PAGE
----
MBI Emphasis Year on Stochastics in Biological Systems
July 2011 - June 2012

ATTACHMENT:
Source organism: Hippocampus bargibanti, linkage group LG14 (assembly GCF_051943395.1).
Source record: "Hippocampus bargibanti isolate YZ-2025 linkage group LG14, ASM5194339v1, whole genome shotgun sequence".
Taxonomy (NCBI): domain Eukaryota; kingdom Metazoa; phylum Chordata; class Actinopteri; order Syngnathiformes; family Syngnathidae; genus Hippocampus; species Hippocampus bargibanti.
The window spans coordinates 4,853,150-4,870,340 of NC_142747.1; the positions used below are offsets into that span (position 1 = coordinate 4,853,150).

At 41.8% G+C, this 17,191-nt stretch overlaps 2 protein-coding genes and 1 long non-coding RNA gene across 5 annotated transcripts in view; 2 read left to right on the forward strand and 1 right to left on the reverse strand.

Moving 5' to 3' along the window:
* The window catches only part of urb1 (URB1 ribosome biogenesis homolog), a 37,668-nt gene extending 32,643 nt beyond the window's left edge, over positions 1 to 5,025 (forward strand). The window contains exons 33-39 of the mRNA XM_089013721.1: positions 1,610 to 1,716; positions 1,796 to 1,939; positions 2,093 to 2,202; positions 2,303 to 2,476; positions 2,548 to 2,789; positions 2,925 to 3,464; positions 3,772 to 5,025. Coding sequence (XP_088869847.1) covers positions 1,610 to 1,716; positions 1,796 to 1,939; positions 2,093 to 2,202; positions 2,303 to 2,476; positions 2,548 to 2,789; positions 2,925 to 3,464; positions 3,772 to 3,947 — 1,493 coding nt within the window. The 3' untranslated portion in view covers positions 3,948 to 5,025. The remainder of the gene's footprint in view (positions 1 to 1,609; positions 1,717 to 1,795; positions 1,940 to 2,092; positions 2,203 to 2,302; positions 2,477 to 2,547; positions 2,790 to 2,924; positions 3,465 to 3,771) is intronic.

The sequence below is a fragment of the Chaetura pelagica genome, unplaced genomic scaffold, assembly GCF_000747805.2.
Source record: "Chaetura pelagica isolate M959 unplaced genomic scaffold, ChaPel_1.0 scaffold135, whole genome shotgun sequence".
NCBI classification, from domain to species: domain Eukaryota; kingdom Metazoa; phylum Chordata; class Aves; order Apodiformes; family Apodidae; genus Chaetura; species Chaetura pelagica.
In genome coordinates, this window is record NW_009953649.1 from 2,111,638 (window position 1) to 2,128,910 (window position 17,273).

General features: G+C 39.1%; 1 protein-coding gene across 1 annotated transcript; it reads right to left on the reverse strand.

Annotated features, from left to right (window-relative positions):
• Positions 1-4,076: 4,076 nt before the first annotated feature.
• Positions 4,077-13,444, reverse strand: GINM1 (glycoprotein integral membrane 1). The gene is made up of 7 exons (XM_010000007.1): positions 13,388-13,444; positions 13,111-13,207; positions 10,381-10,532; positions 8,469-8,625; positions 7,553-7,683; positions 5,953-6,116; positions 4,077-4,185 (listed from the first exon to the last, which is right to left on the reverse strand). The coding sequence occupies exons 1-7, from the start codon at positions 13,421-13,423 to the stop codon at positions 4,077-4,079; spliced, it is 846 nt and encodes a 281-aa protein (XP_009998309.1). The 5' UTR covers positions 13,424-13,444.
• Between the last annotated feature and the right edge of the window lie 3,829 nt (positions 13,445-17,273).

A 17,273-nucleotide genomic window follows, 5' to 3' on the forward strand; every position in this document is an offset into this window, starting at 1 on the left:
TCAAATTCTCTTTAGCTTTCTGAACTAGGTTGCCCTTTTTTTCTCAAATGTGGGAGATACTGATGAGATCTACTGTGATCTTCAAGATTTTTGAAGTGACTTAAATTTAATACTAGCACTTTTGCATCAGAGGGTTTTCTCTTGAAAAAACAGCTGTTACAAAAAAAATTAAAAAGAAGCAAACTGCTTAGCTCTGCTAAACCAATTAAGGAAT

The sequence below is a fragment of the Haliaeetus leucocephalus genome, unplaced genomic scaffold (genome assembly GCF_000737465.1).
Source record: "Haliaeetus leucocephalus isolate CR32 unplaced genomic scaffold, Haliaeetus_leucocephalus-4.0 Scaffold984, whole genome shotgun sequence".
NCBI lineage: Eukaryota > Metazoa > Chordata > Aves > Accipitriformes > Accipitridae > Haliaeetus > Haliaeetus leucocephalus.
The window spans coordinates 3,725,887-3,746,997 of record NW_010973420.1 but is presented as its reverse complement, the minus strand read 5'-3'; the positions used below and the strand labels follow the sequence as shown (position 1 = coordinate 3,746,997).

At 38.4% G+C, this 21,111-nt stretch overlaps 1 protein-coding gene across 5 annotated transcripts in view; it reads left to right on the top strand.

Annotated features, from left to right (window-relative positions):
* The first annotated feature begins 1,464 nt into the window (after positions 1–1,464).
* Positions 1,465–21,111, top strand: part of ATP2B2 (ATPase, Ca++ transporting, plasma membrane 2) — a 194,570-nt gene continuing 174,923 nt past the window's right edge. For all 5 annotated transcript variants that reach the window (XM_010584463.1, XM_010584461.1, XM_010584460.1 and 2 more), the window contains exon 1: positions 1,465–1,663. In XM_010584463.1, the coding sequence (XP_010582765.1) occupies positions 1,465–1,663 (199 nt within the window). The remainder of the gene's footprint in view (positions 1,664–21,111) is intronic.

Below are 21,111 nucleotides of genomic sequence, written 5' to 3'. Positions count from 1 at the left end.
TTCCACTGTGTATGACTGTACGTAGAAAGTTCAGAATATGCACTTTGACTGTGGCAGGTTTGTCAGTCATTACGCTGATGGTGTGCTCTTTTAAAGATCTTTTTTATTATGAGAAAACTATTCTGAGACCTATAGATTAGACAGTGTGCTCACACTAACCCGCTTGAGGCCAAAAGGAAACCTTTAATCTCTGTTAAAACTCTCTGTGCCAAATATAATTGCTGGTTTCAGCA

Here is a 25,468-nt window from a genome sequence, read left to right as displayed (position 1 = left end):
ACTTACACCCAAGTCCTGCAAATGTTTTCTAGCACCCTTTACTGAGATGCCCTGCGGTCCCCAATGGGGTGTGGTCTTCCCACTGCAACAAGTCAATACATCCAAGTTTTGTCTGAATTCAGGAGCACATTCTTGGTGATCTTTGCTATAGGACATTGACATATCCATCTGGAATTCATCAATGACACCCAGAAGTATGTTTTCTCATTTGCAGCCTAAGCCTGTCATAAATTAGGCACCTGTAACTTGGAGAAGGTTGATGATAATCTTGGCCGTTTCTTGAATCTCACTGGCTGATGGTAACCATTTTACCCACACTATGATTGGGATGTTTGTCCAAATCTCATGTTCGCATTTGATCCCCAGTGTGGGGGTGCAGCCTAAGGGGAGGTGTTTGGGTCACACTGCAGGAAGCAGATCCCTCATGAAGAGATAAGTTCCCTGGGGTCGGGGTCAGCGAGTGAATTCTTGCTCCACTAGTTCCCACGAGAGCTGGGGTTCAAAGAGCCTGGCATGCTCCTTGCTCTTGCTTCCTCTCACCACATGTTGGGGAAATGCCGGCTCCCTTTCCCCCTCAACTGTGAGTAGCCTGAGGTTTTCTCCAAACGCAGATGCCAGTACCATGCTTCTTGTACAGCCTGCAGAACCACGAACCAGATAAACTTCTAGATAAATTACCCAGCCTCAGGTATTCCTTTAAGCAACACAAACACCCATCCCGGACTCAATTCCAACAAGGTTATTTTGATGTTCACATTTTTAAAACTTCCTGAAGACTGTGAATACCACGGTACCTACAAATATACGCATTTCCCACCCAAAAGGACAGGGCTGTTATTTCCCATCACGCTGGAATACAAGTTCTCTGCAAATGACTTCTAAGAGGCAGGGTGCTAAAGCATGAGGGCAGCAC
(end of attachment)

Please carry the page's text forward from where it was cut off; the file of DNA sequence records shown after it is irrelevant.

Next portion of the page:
Stochasticity is fundamental to biological systems. While in many situations the system can be viewed as a large number of similar agents interacting in a homogeneously mixing environment so the dynamics are captured well by ordinary differential equations or other deterministic models. In many more situations, the system can be driven by a small number of agents or strongly influenced by an environment fluctuating in space or time. Stochastic fluctuations are critical in the initial stages of an epidemic; a small number of molecules may determine the direction of cellular processes; changing climate may alter the balance among competing populations. Spatial models may be required when agents are distributed in space and interactions between agents form a network. Systems evolve to become more robust or co-evolve in response to competitive or host-pathogen interactions. Consequently, models must allow agents to change and interact in complex ways. Stochasticity increases the complexity of models in some ways, but may smooth and simplify in others.